Democratic Women in Senate Call on Franken to Resign
Posted December 6, 2017 2:15 p.m. EST
WASHINGTON — Eleven Senate Democratic women — and multiple Democratic men, including the Senate’s second-ranking Democrat — called for Sen. Al Franken to resign Wednesday, after a sixth woman came forward to charge that the Minnesota Democrat had made an improper advance on her.
“Enough is enough,” declared Sen. Kirsten Gillibrand of New York.
Franken scheduled an announcement Thursday on his future in the Senate.
That future does not look bright. Gillibrand was joined by Mazie Hirono of Hawaii, Claire McCaskill of Missouri, Patty Murray of Washington, Kamala Harris of California, Tammy Baldwin of Wisconsin, Debbie Stabenow of Michigan, Maria Cantwell of Washington, Heidi Heitkamp of North Dakota, Tammy Duckworth of Illinois and Maggie Hassan of New Hampshire, who issued statements in a coordinated effort.
Sen. Richard J. Durbin of Illinois, the No. 2 Democrat, added his support, as did Sens. Bob Casey of Pennsylvania, Joe Donnelly of Indiana, Patrick Leahy of Vermont, Edward J. Markey of Massachusetts and Sherrod Brown of Ohio, and Tom Perez, chairman of the Democratic National Committee.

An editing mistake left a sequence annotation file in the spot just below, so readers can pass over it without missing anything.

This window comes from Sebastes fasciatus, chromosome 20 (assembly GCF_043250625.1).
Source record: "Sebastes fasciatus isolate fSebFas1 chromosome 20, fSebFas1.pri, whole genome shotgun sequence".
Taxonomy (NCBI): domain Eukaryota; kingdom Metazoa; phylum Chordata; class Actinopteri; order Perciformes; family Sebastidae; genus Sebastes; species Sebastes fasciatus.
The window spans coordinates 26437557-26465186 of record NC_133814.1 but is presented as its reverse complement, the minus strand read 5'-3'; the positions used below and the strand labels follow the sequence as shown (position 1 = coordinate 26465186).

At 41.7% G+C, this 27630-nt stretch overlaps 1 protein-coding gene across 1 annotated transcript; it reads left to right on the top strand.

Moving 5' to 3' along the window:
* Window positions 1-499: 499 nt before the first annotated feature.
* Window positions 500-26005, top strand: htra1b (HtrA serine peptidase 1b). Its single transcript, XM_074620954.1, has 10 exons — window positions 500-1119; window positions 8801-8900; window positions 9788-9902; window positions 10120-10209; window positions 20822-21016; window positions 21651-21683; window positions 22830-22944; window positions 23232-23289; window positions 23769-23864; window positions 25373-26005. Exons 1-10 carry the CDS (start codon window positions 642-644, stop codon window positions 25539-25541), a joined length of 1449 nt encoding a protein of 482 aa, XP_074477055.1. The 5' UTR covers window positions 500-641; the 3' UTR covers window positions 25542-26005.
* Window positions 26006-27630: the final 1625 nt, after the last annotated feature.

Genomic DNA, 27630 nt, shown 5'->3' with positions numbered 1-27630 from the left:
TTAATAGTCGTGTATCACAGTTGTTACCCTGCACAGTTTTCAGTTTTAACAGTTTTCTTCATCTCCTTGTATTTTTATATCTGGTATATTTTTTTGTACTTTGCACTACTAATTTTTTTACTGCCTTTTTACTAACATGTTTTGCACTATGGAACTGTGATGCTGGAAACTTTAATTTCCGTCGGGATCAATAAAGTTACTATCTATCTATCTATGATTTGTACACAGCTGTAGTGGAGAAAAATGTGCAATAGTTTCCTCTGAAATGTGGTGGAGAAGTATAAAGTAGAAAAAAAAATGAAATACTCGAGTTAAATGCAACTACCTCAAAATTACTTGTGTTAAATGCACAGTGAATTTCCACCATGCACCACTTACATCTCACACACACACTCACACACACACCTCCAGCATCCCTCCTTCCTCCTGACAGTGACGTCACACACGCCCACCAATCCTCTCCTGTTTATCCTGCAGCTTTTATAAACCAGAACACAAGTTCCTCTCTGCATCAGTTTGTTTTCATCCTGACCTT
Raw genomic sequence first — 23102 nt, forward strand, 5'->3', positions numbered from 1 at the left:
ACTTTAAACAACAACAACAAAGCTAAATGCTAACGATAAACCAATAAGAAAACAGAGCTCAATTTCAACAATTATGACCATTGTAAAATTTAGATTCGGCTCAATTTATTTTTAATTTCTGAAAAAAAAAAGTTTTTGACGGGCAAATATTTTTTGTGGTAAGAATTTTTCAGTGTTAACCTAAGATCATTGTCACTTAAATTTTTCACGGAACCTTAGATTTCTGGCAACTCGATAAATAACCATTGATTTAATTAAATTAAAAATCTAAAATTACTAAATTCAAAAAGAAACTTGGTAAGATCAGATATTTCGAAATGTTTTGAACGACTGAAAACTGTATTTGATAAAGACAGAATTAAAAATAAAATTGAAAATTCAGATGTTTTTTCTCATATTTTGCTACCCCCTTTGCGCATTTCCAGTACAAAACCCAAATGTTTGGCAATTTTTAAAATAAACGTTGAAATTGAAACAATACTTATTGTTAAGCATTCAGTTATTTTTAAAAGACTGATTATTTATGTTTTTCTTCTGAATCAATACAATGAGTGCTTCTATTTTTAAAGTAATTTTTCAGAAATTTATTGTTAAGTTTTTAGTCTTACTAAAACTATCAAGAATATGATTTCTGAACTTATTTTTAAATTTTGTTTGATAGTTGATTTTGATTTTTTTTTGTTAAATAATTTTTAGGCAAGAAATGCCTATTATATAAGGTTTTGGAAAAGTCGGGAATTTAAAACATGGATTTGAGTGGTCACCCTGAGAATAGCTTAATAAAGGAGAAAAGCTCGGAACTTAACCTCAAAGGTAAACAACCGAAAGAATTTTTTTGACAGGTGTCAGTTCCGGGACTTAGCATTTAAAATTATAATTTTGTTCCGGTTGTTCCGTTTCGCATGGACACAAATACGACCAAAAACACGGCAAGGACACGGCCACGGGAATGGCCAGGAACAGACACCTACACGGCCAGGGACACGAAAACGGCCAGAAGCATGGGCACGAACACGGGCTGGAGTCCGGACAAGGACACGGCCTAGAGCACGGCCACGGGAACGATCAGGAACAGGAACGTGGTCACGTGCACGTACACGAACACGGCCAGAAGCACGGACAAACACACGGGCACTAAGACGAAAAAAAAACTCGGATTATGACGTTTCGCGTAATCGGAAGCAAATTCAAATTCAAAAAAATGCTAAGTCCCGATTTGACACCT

“It’s time for him to resign,” Durbin said. “It just seemed that the credible charges continued. I thought it might be an isolated incident or two. It seems to be that there was a pattern of conduct.”
Gillibrand started the avalanche with an extended statement on Facebook.
“As elected officials, we should be held to the highest standards — not the lowest,” Gillibrand wrote on Facebook. “The allegations against Sen. Franken describe behavior that cannot be tolerated. While he’s entitled to an Ethics Committee hearing, I believe he should step aside to let someone else serve.”
Franken has apologized for his behavior, but the senators said his admissions are not enough.
“We must not lose sight that this watershed moment is bigger than any one industry, any one party, or any one person,” Gillibrand said.
That was followed in rapid succession with other statements. Hirono said the effort was indeed coordinated.
“We’re at the point where I think that there can be a cultural change in terms of how women are perceived and treated in this country,” Hirono said. “This kind of bad behavior has been tolerated and ignored for far too long, but not today.”